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Adoption agencies join forces to encourage more families to adopt children

The UK’s leading voluntary adoption agencies have joined forces to encourage more families to come forward to adopt children in care who are considered as ‘harder to place’.

Their appeal comes as a new scheme ‘It’s All About Me’ (IAAM) is launched in Westminster today.

Families choosing to adopt children who are often overlooked because of their age, ethnic background, or because they are seeking placement with siblings will now be given a range of interventions geared to supporting adoptive parents, including training in therapeutic parenting tailored to the specific needs of the child, and 24-hour support during the first two years after adoption to reduce the risk of placement breakdown.

The IAAM scheme, developed by the Consortium of Voluntary Adoption Agencies (CVAA) and professional services firm Baker Tilly, is a new service available to local authorities seeking adoption for children in their care.

In its initial phase, the IAAM scheme aims to find placements for 100 children a year and organisers hope that with additional fundraising, this could rise to more than 300 a year.

Eighteen voluntary adoption agencies have helped set up the scheme, and of these, Action for Children, After Adoption, Adoption Matters Northwest, Caritas Care, PACT, and Family Futures, are all taking part as initial providers.

Finance for the programme has been provided through the first ever adoption Social Impact Bond (SIB). Bridges Ventures and Big Society Capital have invested £2 million to pay for the programme.

If successful, their investment will be repaid by local authorities, topped up by the Cabinet Office’s Social Outcomes Fund, out of the significant savings made from not placing a child in care for the same two year period.

Assuming the market expands, the bond will be re-opened next year to a wider group of investors.

Jan Fishwick, chief executive of participating IAAM provider, PACT, and Chair of CVAA, said: “There are many families who have a desire to adopt and who would provide a loving, stable home for these children.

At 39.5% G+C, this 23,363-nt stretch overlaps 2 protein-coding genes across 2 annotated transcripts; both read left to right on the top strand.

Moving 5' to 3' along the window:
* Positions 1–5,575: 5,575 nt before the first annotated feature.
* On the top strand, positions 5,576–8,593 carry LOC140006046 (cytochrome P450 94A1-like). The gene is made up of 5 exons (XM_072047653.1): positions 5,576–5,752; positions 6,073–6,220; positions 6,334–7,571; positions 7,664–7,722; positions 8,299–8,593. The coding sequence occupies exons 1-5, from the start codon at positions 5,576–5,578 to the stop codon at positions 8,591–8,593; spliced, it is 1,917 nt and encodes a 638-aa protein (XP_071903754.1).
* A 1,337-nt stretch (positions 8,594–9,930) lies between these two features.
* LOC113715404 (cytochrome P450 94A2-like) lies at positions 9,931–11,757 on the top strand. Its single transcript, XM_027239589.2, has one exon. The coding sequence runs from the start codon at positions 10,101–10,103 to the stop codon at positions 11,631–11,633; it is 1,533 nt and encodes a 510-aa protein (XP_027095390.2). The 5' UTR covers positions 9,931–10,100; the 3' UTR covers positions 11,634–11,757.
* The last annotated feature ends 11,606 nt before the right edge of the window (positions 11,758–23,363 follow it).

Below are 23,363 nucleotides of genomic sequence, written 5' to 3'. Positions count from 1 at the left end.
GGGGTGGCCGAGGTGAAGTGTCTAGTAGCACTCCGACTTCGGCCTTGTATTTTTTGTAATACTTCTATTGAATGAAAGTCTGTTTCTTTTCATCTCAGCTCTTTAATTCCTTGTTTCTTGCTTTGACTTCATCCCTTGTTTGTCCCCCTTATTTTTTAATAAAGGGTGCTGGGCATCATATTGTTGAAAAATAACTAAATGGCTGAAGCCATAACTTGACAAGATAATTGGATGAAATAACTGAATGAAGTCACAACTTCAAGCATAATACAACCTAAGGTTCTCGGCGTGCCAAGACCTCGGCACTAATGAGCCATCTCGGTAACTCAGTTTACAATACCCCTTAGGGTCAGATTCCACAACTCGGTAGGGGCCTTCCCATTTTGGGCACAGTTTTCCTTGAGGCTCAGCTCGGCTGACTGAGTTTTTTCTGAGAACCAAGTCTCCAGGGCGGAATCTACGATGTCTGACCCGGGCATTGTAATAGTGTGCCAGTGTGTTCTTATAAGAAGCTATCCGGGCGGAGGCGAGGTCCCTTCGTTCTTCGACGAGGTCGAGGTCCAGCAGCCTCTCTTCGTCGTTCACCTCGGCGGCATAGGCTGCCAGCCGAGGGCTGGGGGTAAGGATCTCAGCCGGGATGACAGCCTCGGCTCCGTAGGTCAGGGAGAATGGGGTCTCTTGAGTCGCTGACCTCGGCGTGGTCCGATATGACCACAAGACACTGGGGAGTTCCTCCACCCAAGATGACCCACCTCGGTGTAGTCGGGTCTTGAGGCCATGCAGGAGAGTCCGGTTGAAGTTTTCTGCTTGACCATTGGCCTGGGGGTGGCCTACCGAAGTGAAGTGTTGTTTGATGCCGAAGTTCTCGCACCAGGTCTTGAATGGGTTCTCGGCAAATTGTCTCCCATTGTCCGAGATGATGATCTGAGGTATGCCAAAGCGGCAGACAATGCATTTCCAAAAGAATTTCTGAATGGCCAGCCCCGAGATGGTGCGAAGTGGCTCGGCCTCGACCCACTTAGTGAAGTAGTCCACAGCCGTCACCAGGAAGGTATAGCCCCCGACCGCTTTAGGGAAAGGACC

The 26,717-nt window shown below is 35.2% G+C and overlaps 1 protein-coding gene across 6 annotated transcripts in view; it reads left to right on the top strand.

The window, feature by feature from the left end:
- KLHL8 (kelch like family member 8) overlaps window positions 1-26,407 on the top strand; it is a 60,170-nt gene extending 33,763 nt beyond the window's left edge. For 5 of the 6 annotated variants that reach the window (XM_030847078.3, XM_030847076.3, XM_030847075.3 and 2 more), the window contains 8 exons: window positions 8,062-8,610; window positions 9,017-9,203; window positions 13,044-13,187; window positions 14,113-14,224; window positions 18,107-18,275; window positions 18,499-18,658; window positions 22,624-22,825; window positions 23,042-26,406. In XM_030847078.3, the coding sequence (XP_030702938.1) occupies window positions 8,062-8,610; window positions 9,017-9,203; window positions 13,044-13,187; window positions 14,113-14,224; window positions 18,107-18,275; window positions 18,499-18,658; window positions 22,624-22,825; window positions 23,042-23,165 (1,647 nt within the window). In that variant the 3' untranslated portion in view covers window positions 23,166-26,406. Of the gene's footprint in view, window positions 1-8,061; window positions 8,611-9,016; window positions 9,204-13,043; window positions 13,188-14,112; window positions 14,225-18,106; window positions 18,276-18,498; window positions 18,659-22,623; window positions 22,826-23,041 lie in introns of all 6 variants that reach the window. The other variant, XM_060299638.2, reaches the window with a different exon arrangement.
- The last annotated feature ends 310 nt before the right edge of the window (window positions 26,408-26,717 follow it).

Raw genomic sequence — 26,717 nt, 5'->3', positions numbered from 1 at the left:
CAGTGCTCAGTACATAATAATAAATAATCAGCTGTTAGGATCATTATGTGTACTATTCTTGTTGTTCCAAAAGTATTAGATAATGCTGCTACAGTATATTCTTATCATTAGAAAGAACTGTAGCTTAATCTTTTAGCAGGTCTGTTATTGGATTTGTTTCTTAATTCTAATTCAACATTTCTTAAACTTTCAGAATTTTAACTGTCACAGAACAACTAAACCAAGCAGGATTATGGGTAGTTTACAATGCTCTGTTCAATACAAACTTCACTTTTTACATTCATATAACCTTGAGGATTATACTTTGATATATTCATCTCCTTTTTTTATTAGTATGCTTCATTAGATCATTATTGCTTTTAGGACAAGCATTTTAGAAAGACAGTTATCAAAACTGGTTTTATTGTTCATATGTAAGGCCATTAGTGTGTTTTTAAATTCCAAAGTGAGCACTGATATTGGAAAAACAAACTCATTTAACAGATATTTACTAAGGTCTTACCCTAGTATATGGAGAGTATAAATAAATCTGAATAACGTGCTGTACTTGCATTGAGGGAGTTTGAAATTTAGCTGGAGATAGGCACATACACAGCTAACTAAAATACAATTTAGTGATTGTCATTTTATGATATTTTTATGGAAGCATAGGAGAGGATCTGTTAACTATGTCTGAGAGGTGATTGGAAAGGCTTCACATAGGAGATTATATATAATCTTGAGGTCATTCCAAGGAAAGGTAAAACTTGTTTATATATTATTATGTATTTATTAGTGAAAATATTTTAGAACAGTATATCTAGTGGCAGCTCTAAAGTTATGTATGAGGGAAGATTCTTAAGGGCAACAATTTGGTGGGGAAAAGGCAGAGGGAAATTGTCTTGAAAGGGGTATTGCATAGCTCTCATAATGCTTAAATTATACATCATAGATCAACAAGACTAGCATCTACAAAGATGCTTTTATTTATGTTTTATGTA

However, they may not have considered adopting an older child, they may doubt their own abilities, or be worried about a lack of long term support.

"We hope that this scheme will encourage them to come forward in the knowledge that they will receive comprehensive training and guaranteed guidance and support throughout the early years.”

Jim Clifford, OBE, is head of Not-for-Profit advisory at Baker Tilly, chair of IAAM Adoption and one of the architects of the scheme.

He is himself adopted and together with his wife Sue, has adopted nine children.

Minister for Civil Society, Nick Hurd, said: “Social investment, and new investments like SIBs, give us the chance to try new approaches to tackle social problems.

"It is a new source of funding to social enterprises and we are proud to be leading the world in developing it.”

Antony Ross, partner and head of social sector Funds at Bridges Ventures, said: “We are very excited to support this pioneering project that it’s not only the first investment of the Bridges Social Impact Bond Fund but also the first SIB developed by the voluntary sector and the first to receive a grant from the Social Outcomes Fund.

"It has the potential to provide a loving home to around 2,000 children in care dramatically improving their life chances and save local authorities as much as £1.5bn in fostering fees.”

Nick O’Donohoe, CEO of Big Society Capital, added: “We are pleased to provide part of the social investment that will enable voluntary adoption agencies to provide critical support to families adopting ‘harder to place children’ so that those children can have a safe and loving home, and not have to spend further years in care.”

This article was taken from Charity Times – http://www.charitytimes.com/ct/adoption_agencies_join_forces_families_to_adopt_children.php%20.php